It never bodes well for a film when its release date is delayed - much
less when it's been pushed back a whole year, ostensibly to accommodate
reshoots that would bump up Keanu Reeves' completely imaginary role in
a Western blockbuster take on a classic, awe-inspiring tale right out
of the Japanese history books. That way lies disaster and madness, one
would think - and certainly the bland, monster-heavy trailers for 47
Ronin did the film no favours. Smack down your inner critic, however,
and this epic fantasy flick - for that's what it is - turns out to be
reasonably palatable fare.
The bare bones of the true story are all there: the kindly Lord Asano
(Min Tanaka) is ordered to commit seppuku - ritual suicide by
disembowelment - when he almost mortally offends Lord Kira (Tadanobu
Asano - a nicely ironic name if ever there was one). This renders all
the honourable samurai in Asano's service masterless i.e., ronin. Led
by the noble Oishi (Hiroyuki Sanada), the loyal band of 47 ronin vow to
avenge Asano - even though they have been ordered by their Shogun (top
military commander) not to do so.
What's less accurate, of course, is pretty much all the rest of it.
Reeves plays Kai, a half-British, half-Japanese orphan who's taken in
by Asano but treated like an outcast by everyone in the household -
except, of course, for Asano's loving daughter Mika (Kou Shibasaki).
Kira's nefarious plans have the support of Mizuki (Rinko Kikuchi), a
witch who can apparently take any form she likes: wolf, snake or
dragon. It's all a bit nonsensical, especially when Kai tries to get
swords for the ronin amongst some pretty creepy folk who have gone from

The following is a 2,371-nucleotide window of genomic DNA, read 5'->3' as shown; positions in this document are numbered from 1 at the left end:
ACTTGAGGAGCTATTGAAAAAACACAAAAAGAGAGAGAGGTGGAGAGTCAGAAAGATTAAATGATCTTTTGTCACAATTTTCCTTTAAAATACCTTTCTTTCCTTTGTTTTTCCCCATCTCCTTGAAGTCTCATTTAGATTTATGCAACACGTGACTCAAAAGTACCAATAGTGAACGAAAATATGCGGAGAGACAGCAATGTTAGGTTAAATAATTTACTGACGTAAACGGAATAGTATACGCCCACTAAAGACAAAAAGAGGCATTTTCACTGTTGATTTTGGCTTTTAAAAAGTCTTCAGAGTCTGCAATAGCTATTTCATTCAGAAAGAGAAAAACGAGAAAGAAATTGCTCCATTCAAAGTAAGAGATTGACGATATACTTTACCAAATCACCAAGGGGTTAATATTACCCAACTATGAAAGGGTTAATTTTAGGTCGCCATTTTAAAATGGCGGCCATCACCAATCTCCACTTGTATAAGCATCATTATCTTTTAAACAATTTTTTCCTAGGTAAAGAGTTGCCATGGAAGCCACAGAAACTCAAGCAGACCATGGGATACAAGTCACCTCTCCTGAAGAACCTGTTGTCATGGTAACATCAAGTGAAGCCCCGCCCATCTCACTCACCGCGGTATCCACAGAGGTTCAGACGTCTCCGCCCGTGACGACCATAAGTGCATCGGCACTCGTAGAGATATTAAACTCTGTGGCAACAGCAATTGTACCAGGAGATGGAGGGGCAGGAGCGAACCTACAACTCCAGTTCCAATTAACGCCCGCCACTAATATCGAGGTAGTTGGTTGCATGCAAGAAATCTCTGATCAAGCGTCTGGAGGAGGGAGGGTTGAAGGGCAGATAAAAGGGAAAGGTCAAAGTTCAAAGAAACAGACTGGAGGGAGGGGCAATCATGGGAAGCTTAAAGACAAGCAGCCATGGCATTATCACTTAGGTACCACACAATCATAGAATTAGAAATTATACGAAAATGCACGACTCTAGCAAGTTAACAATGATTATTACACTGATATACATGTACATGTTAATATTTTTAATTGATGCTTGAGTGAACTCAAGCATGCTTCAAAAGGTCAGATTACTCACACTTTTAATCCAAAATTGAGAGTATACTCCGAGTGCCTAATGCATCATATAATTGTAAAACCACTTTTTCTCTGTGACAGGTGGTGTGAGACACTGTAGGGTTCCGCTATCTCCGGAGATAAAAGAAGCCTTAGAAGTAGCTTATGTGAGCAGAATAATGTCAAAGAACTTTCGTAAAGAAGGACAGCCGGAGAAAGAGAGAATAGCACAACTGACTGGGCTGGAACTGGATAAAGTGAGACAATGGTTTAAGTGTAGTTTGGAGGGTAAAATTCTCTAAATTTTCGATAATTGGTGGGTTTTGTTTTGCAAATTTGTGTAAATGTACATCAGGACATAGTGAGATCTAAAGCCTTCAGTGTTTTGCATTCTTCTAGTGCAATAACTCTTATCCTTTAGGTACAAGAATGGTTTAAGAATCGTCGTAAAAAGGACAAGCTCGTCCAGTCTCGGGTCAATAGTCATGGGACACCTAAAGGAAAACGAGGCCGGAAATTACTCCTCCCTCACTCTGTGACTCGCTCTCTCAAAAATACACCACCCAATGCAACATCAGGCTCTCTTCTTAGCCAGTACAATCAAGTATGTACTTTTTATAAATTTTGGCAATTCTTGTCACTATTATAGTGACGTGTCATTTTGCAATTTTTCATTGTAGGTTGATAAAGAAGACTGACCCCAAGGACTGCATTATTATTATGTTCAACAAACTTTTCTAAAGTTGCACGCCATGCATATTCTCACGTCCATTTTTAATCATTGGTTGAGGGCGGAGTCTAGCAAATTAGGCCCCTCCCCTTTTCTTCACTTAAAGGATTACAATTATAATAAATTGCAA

society's outcasts to being part of what looks like a supernatural
In other words, 47 Ronin is a faintly ridiculous addition to the wealth
of Chūshingura - fictionalised accounts of the 47 ronin tale - that
already exist in Japan. It's the kind of big, dumb blockbuster in which
the good guys literally live to die another day as long as the plot
calls for it. These fearless ronin even survive when the villain is
protected by a witch with crazy mystical powers! She can set an entire
field on fire, create poisonous spiders and turn into a dragon! And the
ronin - at least 47 of them - live anyway! It's crazy!
That's what makes it all the more surprising when 47 Ronin turns out to
be... well,actually not half-bad. Once you've accepted the sillier
aspects of the film for what they are, it's easy to get swept along by
its very earnest drama and spectacle. Reeves' storyline is a made-up
jumble of nonsense, but is played very straight - this is, in effect,
Sad Keanu: The Movie - and it just about works. Casting Reeves as the
outsider allows him to do what he does best: play the role with
stony-faced reserve, whether he's levelling up by battling demons in
cage matches or pining moodily after Mika. Kai's restrained love story
with Mika is fairly predictable stuff, with the girl fading a little
too much into the background (don't expect any bloodletting from
Shibasaki, Battle Royale fans), but it's salvaged by the rather
non-Hollywood way in which it all ends.
For all that Reeves takes centre stage in the publicity campaign, the
film belongs just as much to Sanada's Oishi. He undertakes a more
arduous emotional journey: one that takes him from grudging to
full-hearted acceptance of Kai's worth as a warrior and comrade. His
relationship with his family is more fully examined than Kai's
unwavering loyalty to the Asano clan. As Oishi plots his course of
action, one that will bring him shame for disobeying the Shogun even as
he avenges his master, he warns his wife and son Chikara (Jin Akanishi)
to disavow him. Their reactions provide some of the most emotionally
resonant moments in the entire film.
All things considered, the title of the film is a bit of a misnomer -
it would more accurately be called 2 Ronin, subtitled Oishi And Kai's
Excellent Adventure - and it suffers from a lamentable lack of humour
and historical accuracy. But it's not a complete travesty. Tucked away
beneath a layer of mystical beasts and witches lies a story with enough
heart, nobility and soul to survive even the oddest twists and turns.